Request logging logs individual requests received from, and responses sent to, an application. It is most useful for determining what the database server is being asked to do by the application.
Request logging is also a good starting point for performance analysis of a specific application when it is not obvious whether the database server or the client is at fault. You can use request logging to determine the specific request to the database server that might be responsible for problems.
All the functionality and data provided by the request logging feature is also available using diagnostic tracing. Diagnostic tracing also offers additional features and data.
Logged information includes such things as timestamps, connection IDs, and request type. For queries, it also includes the isolation level, number of rows fetched, and cursor type. For INSERT, UPDATE, and DELETE statements, it also includes the number of rows affected and number of triggers fired.
The request log can contain sensitive information because it contains the full text of SQL statements that contain passwords, such as the GRANT CONNECT, CREATE DATABASE, and CREATE EXTERNAL LOGIN statements. If you are concerned about security, you should restrict access to the request log file.
You can use the -zr server option to turn on request logging when you start the database server. You can redirect the output to a request log file for further analysis using the -zo server option. The -zn and -zs option let you specify the number of request log files that are saved and the maximum size of request log files.
For more information about these options, see:
These server options do not impact diagnostic tracing in Sybase Central. File-based request logging is completely separate from the diagnostic tracing feature in Sybase Central, which makes use of dbo-owned diagnostic tables in the database to store request log information.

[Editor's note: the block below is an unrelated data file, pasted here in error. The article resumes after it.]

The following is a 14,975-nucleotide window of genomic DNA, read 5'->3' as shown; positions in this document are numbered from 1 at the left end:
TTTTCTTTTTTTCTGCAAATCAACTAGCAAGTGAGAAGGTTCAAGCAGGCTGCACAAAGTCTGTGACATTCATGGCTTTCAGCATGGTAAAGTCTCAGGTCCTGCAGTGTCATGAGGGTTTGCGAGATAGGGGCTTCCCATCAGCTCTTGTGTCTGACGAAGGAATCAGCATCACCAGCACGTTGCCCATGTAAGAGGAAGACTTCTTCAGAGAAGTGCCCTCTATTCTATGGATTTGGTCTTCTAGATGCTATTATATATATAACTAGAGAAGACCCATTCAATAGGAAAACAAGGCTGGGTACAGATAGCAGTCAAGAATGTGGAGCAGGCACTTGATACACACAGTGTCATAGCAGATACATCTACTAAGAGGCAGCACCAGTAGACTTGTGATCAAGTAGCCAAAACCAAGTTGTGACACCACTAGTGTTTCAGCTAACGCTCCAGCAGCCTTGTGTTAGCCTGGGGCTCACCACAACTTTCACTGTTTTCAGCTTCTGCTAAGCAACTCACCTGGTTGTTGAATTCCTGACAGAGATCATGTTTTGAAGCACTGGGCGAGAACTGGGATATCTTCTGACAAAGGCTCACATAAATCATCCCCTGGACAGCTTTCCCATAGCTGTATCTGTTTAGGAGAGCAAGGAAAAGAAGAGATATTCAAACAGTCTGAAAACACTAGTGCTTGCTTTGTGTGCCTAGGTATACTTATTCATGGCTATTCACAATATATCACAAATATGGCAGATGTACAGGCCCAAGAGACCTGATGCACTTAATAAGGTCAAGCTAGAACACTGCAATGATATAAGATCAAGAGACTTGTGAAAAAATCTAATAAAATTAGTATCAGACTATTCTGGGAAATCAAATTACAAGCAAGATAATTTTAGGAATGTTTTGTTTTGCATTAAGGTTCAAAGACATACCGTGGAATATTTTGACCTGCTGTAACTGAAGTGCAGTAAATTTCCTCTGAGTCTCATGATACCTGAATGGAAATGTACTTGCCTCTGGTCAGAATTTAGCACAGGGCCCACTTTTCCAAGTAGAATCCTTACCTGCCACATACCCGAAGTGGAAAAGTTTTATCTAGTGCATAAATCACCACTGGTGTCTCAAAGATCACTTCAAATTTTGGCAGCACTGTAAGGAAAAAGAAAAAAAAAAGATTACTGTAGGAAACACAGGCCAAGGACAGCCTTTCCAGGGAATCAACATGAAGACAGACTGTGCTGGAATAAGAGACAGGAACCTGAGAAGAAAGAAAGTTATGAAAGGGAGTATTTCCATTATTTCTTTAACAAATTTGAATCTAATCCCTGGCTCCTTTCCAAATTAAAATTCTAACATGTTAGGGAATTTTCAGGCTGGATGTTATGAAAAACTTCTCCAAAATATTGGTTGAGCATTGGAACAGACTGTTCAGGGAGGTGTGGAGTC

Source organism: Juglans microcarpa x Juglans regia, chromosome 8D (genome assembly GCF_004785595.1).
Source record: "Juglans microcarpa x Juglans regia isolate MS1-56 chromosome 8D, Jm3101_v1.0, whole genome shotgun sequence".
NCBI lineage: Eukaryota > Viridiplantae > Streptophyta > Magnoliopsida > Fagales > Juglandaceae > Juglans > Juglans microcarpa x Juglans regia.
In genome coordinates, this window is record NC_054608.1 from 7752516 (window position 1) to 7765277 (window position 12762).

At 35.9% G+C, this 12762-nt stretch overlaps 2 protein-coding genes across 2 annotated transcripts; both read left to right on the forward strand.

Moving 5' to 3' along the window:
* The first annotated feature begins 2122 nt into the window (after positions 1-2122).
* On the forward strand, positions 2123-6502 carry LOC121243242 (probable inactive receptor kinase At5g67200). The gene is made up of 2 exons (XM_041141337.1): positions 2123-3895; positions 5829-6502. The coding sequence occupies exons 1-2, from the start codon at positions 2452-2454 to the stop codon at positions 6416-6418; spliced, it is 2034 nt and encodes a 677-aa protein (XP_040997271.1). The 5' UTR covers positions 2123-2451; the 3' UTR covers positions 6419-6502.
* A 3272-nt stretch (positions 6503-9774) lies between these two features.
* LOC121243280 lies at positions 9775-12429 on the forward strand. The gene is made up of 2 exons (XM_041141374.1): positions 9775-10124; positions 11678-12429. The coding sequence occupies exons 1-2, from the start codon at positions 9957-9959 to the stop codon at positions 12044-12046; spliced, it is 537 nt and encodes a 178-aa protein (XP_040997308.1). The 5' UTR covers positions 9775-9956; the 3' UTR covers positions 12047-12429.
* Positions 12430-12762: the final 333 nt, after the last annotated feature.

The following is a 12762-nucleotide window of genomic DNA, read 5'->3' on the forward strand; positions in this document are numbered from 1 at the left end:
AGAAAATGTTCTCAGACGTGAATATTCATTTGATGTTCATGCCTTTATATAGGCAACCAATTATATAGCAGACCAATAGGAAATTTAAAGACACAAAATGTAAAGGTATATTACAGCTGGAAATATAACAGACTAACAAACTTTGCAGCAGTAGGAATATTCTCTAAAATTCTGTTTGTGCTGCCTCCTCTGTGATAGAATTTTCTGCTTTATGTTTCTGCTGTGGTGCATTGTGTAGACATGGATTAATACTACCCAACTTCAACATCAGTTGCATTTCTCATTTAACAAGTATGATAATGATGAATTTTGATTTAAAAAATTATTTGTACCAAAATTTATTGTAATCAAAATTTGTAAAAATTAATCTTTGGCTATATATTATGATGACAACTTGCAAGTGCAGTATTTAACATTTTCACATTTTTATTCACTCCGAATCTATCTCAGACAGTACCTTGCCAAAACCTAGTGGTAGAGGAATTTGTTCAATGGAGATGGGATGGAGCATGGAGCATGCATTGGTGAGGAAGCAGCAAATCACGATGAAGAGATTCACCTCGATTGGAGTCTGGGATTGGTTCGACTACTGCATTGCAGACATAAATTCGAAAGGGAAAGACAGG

The sa_get_request_times system procedure reads a request log and populates a global temporary table (satmp_request_time) with statements from the log and their execution times. For INSERT/UPDATE/DELETE statements, the time recorded is the time when the statements were executed. For queries, the time recorded is the total elapsed time from PREPARE to DROP (describe/open/fetch/close). That means you need to be aware of any open cursors.
Analyze satmp_request_time for statements that could be candidates for improvements. Statements that are inexpensive, but frequently executed, may represent performance problems.
You can use sa_get_request_profile to call sa_get_request_times and summarize satmp_request_time into another global temporary table called satmp_request_profile. This procedure also groups statements together and provides the number of calls, execution times, and so on.
If the log is being analyzed using the tracetime.pl Perl script, the max_client_statements_cached option should be set to 0 to disable client statement caching while the request log is captured.
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